Code4Lib is a unique library journal that has emphsized open access, open source, and innovative library computer programming since 2007. The article describes how library personnel can prepare for a book shift and then use the bookshift.py computer script to calculate on which shelf every book should end up. Having this information before a single book is moved gives the following great advantages to the library.
- It allows library personnel to know if they are shifting books as planned and if not, then they can make small adjustments to correct the issue. Without these regular “waypoints” someone may not know there is a problem until the end of the shift, when it is much more time consuming to correct.
- The method allows personnel to move the books in parallel. The output of bookshift.py provides enough information to enable twenty people to shift books in 20 different places simultaneously.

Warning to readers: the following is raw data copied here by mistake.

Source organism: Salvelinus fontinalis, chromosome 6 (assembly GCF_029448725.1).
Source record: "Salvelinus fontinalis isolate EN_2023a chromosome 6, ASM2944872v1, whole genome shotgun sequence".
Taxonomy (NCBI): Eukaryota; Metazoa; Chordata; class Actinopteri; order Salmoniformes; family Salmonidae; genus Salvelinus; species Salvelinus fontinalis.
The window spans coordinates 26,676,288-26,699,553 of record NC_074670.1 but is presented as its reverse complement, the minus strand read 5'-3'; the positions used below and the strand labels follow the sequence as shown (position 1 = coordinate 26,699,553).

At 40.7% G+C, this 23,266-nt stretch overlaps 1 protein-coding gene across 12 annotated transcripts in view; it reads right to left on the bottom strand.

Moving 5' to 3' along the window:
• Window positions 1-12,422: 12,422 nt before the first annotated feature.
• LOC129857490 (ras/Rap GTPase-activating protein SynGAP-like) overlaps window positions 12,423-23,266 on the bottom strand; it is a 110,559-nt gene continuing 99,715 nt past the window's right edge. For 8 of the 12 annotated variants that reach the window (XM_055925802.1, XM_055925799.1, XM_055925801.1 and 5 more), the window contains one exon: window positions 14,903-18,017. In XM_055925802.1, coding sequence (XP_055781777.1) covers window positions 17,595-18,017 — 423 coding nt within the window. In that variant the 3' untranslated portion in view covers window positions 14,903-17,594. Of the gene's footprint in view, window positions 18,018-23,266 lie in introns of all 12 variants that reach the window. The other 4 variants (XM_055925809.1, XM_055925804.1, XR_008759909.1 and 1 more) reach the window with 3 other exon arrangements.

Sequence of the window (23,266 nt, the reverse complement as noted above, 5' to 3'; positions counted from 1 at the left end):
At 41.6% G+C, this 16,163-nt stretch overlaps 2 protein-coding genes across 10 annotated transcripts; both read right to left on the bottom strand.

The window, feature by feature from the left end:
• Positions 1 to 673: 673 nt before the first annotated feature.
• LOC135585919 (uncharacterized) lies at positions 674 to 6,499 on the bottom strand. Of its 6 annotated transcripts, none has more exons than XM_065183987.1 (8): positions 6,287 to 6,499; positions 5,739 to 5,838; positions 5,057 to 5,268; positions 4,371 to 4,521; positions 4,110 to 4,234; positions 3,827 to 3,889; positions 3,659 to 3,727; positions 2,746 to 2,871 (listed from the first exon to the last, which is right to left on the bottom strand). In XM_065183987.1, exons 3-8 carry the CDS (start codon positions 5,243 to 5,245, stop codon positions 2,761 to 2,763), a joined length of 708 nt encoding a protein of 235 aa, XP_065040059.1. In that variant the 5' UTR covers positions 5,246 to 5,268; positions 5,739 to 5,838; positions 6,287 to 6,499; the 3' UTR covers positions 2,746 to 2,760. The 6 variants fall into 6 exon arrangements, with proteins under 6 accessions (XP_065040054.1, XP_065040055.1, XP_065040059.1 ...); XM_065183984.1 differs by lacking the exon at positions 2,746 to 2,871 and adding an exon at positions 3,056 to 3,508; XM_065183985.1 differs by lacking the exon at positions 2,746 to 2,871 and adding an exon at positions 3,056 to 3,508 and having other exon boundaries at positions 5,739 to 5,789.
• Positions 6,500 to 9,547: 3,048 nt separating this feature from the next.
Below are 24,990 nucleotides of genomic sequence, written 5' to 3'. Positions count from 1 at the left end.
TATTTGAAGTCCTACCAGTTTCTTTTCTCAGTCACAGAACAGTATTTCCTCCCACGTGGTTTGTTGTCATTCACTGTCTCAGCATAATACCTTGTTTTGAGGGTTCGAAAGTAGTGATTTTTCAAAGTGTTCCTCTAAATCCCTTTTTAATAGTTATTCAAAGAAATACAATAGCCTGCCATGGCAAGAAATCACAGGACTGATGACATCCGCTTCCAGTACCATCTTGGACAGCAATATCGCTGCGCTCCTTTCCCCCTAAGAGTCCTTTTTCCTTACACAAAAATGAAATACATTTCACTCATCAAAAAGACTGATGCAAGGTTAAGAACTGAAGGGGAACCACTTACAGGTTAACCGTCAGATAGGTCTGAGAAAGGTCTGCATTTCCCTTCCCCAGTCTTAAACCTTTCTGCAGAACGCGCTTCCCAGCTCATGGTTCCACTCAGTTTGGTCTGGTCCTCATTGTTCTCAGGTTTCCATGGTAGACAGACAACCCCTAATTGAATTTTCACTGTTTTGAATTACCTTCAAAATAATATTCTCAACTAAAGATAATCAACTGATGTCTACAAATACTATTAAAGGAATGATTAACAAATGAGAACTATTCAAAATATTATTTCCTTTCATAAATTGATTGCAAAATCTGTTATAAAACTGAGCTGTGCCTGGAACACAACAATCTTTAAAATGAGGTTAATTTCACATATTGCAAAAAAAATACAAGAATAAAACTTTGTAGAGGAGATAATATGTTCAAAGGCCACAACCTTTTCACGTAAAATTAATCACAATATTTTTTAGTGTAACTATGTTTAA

The shifting method works with varying shelf counts, varying shelf lengths, and the separation of different fill ratios for distinct parts of the collection. The most exact shift would assume all books are on the shelves, but that assumption is rarely true because books continue to circulate. Although there are caveats, that issue is rarely problematic with current average academic library checkout rates. One downside of the bookshift.py script is that it requires a Python execution environment and that may or may not be available to the people wanting to use it. If Joshua hears interest from the library community, he may plan to recreate the process using only a spreadsheet. There may also be a need for both length, which Predictable Book Shifting takes into account, and height, which it does not, considerations in future work.